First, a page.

East Rockaway school officials have pulled a top-rated teacher out of her fourth-grade class for the 2014-15 academic year and assigned her to write lesson guides after an investigation cleared her of district allegations that she helped students answer questions on state tests.
Local officials last fall accused the teacher, Voula Coyle, of boosting students' scores by coaching them on English and math tests given in spring 2012. A state-appointed arbitrator last month dismissed the charges as "not credible" and cited gaps in the district's investigation.
Coyle, 47, and supporters now contend the district is punishing her anyway, in part because her students consistently score well above district averages, highlighting differences between teachers in their performance ratings under the state's new job-evaluation system. They also point to the case as exposing flaws in the district's disciplinary and hiring practices. For two consecutive years, Coyle was rated "highly effective," the top designation under the evaluation system.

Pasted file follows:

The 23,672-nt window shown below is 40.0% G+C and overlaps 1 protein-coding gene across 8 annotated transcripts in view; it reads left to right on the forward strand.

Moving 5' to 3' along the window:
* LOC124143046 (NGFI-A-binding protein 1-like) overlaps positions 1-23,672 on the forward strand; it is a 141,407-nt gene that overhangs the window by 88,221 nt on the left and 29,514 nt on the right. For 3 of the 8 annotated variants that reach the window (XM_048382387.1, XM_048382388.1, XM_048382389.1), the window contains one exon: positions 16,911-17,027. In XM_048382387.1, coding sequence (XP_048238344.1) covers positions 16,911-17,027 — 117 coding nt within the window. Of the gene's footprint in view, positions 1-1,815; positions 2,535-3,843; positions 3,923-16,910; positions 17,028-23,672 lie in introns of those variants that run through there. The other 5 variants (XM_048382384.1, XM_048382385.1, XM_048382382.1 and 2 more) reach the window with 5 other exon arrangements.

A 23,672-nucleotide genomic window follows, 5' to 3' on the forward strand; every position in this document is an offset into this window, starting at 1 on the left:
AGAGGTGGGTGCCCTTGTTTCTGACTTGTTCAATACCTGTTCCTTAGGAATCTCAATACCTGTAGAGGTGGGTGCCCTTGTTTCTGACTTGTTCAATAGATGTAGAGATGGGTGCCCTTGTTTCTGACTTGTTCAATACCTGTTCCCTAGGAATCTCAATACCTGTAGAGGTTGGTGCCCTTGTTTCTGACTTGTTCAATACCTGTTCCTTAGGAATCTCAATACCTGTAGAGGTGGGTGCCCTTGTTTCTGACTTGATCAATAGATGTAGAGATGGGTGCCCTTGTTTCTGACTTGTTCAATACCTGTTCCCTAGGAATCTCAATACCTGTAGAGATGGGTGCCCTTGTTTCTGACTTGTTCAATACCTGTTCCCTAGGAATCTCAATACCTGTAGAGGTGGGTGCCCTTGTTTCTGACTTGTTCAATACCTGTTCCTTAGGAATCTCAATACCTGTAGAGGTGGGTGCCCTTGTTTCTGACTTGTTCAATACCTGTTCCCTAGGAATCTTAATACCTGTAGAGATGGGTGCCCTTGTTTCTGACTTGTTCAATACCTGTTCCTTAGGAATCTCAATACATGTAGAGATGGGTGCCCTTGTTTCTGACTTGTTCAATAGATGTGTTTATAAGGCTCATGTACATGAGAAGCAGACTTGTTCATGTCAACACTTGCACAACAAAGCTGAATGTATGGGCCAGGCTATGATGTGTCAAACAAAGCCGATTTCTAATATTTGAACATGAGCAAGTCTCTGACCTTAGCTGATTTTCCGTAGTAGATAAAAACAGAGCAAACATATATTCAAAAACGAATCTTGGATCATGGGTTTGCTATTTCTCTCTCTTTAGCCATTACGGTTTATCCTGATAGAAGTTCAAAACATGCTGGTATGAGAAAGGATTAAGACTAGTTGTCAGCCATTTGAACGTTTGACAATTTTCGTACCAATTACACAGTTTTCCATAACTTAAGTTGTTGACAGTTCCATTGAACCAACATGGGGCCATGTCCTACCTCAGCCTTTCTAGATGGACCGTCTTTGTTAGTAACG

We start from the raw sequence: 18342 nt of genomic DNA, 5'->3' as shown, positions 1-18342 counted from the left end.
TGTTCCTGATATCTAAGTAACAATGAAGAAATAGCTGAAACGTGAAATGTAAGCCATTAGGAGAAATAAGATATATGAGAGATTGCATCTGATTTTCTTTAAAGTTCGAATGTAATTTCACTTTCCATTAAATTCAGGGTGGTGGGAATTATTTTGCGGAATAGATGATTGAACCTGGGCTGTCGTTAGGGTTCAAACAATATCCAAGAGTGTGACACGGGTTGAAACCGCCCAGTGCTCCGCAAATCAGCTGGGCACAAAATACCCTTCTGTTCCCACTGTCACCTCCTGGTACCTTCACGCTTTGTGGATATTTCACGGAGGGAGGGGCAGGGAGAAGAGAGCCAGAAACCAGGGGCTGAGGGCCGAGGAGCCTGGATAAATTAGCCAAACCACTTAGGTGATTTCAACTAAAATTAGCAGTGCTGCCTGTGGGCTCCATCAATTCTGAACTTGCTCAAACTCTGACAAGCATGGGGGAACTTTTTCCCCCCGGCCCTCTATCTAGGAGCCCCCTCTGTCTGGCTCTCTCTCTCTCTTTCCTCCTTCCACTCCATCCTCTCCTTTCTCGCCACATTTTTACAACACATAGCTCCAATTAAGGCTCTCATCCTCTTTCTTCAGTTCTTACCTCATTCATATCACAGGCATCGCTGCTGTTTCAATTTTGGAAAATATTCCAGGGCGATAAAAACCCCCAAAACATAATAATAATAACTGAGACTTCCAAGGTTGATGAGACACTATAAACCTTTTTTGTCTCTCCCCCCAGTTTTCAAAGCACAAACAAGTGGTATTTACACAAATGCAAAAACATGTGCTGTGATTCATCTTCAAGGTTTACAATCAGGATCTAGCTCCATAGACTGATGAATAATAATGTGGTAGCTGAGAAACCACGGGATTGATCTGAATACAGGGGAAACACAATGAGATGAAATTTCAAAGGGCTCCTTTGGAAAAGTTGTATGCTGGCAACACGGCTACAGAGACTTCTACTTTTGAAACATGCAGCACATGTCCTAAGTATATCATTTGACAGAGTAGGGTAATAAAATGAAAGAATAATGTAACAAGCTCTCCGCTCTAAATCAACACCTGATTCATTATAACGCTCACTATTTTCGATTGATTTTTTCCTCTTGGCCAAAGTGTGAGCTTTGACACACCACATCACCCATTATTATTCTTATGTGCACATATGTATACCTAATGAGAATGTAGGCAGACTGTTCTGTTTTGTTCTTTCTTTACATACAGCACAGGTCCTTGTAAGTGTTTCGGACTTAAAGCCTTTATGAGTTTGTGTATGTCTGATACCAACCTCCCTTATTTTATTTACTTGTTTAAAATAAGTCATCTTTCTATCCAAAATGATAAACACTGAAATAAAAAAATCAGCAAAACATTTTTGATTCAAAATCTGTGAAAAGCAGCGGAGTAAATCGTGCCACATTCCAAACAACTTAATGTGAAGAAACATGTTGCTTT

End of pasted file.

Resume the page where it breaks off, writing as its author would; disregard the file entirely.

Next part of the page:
The teacher, during a two-hour interview last week, described her assignment to nonteaching duties as emotionally devastating.
"It's a shock to my very being," Coyle said. "I feel that's who I am, a teacher. I feel like I'm almost experiencing a death of my career."